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house Bill H.R. 1771

Should the State Dept. Work With North Korea to Reunite Korean-Americans With Family in North Korea?

Argument in favor

Although North and South Korea have held 20 family reunification events to reunite South Koreans with North Korean family members, these events haven’t had official channels to include Korean-Americans. Consequently, Korean Americans with family in North Korea haven’t been able to see loved ones in that country for decades. Creating an official channel to support family reunification efforts would bolster U.S. government efforts to reunify Korean-Americans with loved ones in North Korea.

jimK's Opinion
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03/08/2020
Small steps are key to larger diplomatic gains. This is the right thing to do for the separated families to reunite. This is something that can be agreed to with North Korea and provide a foundation to build a better, safer future with step-by-step diplomacy.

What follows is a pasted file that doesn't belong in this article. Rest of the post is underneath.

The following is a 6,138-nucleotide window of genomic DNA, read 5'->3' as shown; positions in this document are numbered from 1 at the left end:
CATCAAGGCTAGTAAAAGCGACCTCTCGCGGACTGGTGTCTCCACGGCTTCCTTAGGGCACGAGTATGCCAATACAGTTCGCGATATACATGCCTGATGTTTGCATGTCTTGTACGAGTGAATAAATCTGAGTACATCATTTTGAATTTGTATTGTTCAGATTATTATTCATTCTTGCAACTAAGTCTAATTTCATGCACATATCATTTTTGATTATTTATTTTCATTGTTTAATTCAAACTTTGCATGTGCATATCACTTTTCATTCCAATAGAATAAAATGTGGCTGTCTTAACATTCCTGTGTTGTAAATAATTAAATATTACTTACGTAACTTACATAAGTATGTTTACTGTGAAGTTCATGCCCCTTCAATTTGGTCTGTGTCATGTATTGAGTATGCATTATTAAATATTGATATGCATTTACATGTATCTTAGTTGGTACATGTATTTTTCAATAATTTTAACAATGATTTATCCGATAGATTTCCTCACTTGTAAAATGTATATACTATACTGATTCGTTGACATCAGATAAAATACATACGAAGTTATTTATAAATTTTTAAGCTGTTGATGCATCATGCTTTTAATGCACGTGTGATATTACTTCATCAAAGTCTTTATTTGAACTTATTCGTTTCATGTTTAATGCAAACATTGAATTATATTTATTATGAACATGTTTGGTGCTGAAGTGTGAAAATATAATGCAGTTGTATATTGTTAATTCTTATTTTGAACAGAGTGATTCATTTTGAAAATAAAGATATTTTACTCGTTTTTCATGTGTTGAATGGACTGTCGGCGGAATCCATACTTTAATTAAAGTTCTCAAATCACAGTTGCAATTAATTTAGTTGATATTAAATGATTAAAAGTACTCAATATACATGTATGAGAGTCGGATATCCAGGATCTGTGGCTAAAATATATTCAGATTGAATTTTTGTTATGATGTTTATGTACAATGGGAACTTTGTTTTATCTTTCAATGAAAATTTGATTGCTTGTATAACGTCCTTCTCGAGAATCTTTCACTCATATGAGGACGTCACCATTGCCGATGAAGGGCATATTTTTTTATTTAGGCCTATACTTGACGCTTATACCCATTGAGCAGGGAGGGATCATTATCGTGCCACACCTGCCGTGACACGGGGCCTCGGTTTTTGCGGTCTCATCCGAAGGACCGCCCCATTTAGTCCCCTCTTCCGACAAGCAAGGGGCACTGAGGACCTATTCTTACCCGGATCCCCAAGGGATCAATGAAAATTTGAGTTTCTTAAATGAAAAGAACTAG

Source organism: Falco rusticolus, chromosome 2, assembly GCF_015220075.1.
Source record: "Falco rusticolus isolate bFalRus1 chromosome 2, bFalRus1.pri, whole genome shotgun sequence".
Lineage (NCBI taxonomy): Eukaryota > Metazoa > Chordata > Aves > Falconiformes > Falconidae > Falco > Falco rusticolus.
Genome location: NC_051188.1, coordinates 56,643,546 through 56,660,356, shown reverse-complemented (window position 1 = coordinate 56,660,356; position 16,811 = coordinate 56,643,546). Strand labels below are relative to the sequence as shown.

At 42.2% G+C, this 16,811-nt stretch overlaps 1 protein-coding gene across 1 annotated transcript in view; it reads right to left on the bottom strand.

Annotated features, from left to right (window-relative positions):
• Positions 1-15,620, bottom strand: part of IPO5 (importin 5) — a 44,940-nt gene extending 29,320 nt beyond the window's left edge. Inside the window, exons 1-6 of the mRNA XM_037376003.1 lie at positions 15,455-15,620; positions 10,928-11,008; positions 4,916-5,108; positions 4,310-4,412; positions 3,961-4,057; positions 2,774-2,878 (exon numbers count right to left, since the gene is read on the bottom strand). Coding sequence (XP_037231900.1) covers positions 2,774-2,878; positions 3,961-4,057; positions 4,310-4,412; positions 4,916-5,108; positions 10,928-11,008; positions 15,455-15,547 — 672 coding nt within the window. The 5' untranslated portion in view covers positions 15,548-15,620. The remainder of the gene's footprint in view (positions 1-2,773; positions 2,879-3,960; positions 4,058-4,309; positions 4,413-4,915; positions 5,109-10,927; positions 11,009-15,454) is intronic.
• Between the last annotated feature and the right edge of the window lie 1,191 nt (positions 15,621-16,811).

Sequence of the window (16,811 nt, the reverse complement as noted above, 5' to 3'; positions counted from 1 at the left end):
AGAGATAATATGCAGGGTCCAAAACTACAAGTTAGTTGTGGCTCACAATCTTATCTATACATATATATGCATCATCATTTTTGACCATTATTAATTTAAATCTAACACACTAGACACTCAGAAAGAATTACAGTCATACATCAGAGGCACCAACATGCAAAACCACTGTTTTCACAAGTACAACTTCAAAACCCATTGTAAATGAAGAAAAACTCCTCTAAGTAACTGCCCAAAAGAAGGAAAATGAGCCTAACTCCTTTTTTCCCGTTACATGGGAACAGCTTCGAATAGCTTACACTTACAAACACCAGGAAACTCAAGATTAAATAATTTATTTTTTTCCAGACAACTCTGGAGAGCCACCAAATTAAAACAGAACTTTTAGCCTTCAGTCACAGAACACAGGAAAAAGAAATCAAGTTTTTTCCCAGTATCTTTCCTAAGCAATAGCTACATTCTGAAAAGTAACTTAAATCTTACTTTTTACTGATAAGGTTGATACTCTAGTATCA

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Leslie's Opinion
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03/08/2020
Family reunification could be the 1st step towards other interactions! Thank you Jamie Raskin for voting, “Yea”. @Becca: I don’t see where @LaRubia has suggested reunification. All that has been suggested is that family reunification is one of many steps that could occur between neighboring countries that should have travel & trade interactions like the YS & Canada but no one has ever suggested these two neighboring countries be unified.
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Robert 's Opinion
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03/09/2020
Lets try diplomacy instead of threats of military intervention.
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Argument opposed